0
We're unable to sign you in at this time. Please try again in a few minutes.
Retry
We were able to sign you in, but your subscription(s) could not be found. Please try again in a few minutes.
Retry
There may be a problem with your account. Please contact the AMA Service Center to resolve this issue.
Contact the AMA Service Center:
Telephone: 1 (800) 262-2350 or 1 (312) 670-7827  *   Email: subscriptions@jamanetwork.com
Error Message ......
Correspondence |

Differential Diagnosis Between Acute Disseminated Encephalomyelitis and Multiple Sclerosis During the First Episode—Reply

Jérôme de Seze, MD, PhD
Arch Neurol. 2008;65(5):672-677. doi:10.1001/archneur.65.5.677-a.
Text Size: A A A
Published online

Extract

In reply

My coauthors and I thank Tavazzi and colleagues for their interesting remarks. We apologize for missing some references, especially the article by Marchioni et al1 from 2005. This very interesting article mostly referred to postinfectious inflammatory disorders rather than ADEM. It focused on postinfectious disorders with central nervous system involvement but also peripheral nervous system involvement, with about 40% of cases having peripheral nervous system lesions and only 20% having cerebral involvement. In this study, 80% of patients had myelitis as compared with 65% in our study.1,2 Furthermore, the study by Marchioni and colleagues was not performed to assess the risk to evolve to clinically definite MS. We think that the designs of the 2 studies were clearly different, probably owing in part to the lack of clear definition of what ADEM is. It is surprising to observe that no patients in the study by Marchioni and colleagues were evaluated for MS as compared with about 30% in our study and others.14

Sign in

Purchase Options

• Buy this article
• Subscribe to the journal
• Rent this article ?

First Page Preview

View Large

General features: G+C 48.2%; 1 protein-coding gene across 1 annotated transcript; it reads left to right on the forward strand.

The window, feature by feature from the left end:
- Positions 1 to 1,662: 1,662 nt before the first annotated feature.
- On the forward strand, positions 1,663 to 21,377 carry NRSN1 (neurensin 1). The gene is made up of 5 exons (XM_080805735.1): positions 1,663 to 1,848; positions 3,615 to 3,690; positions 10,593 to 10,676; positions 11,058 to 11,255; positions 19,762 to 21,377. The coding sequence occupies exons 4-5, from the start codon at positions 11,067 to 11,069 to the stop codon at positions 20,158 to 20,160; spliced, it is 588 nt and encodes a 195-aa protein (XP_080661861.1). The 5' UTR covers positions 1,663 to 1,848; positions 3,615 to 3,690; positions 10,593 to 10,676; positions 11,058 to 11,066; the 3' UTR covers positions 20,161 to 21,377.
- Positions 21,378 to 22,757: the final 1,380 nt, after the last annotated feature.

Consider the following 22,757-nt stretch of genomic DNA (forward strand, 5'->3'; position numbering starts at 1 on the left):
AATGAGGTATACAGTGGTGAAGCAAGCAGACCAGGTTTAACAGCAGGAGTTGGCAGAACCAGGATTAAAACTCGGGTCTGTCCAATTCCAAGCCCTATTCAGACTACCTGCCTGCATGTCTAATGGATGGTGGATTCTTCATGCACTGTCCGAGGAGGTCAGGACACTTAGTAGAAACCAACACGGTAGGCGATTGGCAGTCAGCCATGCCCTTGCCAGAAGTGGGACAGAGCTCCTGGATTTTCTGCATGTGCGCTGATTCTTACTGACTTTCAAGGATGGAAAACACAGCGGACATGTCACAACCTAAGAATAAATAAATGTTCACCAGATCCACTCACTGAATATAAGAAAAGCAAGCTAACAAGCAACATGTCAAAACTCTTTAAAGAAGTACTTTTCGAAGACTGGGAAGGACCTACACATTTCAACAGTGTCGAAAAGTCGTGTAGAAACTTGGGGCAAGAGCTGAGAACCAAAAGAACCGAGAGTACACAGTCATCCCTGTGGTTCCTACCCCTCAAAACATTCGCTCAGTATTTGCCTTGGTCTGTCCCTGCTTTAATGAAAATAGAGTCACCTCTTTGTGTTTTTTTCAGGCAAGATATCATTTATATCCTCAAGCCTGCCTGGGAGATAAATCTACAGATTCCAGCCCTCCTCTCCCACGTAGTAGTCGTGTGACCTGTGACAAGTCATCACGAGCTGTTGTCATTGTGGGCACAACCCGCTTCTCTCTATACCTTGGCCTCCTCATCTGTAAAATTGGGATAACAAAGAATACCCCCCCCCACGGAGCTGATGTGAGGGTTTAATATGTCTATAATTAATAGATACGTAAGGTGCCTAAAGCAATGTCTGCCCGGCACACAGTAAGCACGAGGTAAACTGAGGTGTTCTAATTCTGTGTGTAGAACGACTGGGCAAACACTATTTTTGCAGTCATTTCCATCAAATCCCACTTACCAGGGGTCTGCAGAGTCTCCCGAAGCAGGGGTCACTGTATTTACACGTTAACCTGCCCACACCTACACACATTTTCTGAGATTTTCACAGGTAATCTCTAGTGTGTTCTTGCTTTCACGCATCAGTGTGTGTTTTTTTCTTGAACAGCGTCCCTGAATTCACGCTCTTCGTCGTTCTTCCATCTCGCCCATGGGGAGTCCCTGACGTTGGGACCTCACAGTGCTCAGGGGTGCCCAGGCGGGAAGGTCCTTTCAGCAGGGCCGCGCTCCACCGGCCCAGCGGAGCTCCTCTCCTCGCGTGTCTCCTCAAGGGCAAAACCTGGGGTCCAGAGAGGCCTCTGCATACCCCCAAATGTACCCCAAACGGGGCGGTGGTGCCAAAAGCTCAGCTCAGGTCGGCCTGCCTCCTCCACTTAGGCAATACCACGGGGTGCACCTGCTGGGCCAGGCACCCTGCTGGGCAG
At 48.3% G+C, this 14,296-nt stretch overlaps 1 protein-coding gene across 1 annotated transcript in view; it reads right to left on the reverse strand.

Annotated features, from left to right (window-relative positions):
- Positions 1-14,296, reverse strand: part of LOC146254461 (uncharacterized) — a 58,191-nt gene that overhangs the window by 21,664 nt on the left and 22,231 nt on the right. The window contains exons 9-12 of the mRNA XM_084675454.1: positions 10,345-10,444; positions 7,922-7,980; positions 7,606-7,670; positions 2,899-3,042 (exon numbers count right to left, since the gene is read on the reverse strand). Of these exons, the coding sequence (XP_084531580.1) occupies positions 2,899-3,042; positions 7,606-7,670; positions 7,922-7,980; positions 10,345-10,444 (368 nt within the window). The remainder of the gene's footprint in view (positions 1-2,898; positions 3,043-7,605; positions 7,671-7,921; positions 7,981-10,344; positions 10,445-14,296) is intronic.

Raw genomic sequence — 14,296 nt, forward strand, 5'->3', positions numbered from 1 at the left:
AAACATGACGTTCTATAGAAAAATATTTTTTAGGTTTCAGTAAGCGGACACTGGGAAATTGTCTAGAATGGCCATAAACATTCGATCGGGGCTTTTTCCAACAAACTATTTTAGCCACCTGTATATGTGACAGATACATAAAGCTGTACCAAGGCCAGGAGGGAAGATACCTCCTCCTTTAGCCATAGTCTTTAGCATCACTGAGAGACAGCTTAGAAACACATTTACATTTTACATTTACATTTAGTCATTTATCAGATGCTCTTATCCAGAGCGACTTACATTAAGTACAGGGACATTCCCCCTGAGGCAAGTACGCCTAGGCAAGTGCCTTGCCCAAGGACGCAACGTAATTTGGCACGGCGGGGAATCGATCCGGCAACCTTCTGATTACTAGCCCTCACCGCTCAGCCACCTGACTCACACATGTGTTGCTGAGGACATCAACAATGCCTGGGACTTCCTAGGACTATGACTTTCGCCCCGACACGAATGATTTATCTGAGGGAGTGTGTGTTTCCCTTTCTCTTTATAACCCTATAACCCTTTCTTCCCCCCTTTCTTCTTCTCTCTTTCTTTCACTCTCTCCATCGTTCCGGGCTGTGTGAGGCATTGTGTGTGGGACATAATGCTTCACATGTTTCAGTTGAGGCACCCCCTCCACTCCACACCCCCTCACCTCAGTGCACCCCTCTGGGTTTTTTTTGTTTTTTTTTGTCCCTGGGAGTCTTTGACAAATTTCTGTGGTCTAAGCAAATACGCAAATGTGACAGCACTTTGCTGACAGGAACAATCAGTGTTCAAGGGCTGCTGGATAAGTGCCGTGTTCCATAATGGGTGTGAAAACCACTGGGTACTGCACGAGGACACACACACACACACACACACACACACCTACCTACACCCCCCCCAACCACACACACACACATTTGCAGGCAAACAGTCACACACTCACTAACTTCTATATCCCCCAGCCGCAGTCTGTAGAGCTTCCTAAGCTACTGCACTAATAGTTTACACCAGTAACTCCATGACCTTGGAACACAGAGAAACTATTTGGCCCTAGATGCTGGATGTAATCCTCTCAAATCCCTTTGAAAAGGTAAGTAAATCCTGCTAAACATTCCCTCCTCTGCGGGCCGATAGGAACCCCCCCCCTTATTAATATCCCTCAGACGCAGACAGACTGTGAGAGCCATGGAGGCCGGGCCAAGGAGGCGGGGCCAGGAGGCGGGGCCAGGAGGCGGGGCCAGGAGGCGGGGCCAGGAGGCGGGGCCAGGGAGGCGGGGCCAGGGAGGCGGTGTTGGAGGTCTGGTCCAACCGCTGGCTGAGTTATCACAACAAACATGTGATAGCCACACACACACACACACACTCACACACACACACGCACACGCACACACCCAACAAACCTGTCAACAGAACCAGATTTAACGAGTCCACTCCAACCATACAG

First page PDF preview

Figures

Tables

References

Correspondence

CME
Also Meets CME requirements for:
Browse CME for all U.S. States
Accreditation Information
The American Medical Association is accredited by the Accreditation Council for Continuing Medical Education to provide continuing medical education for physicians. The AMA designates this journal-based CME activity for a maximum of 1 AMA PRA Category 1 CreditTM per course. Physicians should claim only the credit commensurate with the extent of their participation in the activity. Physicians who complete the CME course and score at least 80% correct on the quiz are eligible for AMA PRA Category 1 CreditTM.
Note: You must get at least of the answers correct to pass this quiz.
Please click the checkbox indicating that you have read the full article in order to submit your answers.
Your answers have been saved for later.
You have not filled in all the answers to complete this quiz
The following questions were not answered:
Sorry, you have unsuccessfully completed this CME quiz with a score of
The following questions were not answered correctly:
Commitment to Change (optional):
Indicate what change(s) you will implement in your practice, if any, based on this CME course.
Your quiz results:
The filled radio buttons indicate your responses. The preferred responses are highlighted
For CME Course: A Proposed Model for Initial Assessment and Management of Acute Heart Failure Syndromes
Indicate what changes(s) you will implement in your practice, if any, based on this CME course.

Multimedia

Some tools below are only available to our subscribers or users with an online account.

26 Views
4 Citations
×

Sign in

Purchase Options

• Buy this article
• Subscribe to the journal
• Rent this article ?

Related Content

Customize your page view by dragging & repositioning the boxes below.

Articles Related By Topic
Related Collections
PubMed Articles
Jobs
brightcove.createExperiences();